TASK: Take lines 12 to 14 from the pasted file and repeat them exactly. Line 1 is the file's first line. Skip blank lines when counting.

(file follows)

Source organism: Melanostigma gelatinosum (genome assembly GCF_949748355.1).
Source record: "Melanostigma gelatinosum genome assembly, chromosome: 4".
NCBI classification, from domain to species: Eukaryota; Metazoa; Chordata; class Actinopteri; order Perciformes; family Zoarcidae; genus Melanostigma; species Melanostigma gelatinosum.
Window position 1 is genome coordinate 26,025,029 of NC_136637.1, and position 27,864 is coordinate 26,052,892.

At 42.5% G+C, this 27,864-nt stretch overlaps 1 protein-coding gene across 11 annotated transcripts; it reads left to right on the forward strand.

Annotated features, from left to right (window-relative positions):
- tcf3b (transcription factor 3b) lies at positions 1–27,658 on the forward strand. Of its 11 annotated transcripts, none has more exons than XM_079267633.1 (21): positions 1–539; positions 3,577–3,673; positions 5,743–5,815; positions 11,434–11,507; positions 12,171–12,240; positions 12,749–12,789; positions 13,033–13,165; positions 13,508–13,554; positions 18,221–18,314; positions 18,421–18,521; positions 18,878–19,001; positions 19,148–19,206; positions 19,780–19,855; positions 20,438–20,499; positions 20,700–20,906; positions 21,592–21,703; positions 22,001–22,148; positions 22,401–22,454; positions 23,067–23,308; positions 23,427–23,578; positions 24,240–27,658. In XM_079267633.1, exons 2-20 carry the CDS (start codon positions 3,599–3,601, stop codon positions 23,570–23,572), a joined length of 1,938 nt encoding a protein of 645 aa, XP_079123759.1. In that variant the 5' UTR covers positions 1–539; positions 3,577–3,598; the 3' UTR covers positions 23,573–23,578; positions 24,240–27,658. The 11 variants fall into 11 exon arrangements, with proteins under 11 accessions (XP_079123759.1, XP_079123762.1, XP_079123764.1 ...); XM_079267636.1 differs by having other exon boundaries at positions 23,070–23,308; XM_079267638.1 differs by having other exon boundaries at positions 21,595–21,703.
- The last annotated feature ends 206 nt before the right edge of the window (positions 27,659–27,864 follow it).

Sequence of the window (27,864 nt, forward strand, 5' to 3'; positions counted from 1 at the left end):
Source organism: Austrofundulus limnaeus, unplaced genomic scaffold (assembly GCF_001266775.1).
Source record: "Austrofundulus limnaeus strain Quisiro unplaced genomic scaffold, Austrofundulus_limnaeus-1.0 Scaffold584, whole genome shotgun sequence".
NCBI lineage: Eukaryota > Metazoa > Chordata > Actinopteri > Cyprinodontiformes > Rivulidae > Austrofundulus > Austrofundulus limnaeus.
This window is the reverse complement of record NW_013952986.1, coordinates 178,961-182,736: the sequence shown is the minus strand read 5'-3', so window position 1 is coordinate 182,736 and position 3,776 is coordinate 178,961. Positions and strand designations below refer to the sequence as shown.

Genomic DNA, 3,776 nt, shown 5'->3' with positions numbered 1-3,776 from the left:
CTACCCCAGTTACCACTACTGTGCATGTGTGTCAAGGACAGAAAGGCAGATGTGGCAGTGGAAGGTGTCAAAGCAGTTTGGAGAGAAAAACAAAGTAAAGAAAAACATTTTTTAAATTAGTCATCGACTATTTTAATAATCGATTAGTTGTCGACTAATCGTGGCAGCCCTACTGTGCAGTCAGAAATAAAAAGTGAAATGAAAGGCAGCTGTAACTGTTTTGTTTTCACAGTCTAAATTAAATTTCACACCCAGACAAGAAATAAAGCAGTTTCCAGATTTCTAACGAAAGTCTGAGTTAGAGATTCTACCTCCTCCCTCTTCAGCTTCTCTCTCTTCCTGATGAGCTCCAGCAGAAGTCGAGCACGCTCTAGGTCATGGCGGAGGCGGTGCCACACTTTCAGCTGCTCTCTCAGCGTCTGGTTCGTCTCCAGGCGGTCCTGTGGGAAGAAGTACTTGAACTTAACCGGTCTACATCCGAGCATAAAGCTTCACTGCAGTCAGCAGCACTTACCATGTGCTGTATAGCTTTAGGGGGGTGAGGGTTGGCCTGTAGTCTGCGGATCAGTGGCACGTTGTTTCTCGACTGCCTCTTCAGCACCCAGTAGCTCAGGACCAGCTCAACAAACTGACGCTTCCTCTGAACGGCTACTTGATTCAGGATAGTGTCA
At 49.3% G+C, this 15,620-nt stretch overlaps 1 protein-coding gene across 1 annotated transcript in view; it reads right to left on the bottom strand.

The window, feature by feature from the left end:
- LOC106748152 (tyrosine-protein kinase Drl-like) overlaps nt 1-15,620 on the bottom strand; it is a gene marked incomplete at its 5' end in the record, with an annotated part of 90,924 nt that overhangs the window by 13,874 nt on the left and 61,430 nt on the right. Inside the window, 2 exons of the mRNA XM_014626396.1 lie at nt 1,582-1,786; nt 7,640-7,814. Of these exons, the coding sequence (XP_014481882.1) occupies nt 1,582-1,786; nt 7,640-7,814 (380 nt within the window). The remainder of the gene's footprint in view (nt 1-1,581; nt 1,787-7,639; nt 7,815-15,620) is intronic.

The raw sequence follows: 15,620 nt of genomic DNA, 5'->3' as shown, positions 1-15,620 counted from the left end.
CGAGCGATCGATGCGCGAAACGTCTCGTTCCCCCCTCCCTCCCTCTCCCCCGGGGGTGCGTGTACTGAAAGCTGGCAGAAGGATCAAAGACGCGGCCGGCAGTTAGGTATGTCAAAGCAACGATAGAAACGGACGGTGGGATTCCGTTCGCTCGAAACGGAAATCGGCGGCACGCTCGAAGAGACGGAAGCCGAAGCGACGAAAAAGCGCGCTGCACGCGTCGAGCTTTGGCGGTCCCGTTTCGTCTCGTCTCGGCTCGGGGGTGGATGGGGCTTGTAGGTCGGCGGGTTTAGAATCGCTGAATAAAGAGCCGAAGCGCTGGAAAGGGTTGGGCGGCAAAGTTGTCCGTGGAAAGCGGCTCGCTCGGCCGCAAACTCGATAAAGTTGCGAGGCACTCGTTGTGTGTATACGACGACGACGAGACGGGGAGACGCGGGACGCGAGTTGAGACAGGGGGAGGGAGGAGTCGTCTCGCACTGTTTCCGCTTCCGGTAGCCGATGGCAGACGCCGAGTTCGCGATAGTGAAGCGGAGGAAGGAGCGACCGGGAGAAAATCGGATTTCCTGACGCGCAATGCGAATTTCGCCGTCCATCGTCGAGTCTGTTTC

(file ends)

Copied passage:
NCBI lineage: Eukaryota > Metazoa > Chordata > Actinopteri > Cyprinodontiformes > Rivulidae > Austrofundulus > Austrofundulus limnaeus.
This window is the reverse complement of record NW_013952986.1, coordinates 178,961-182,736: the sequence shown is the minus strand read 5'-3', so window position 1 is coordinate 182,736 and position 3,776 is coordinate 178,961. Positions and strand designations below refer to the sequence as shown.

Genomic DNA, 3,776 nt, shown 5'->3' with positions numbered 1-3,776 from the left: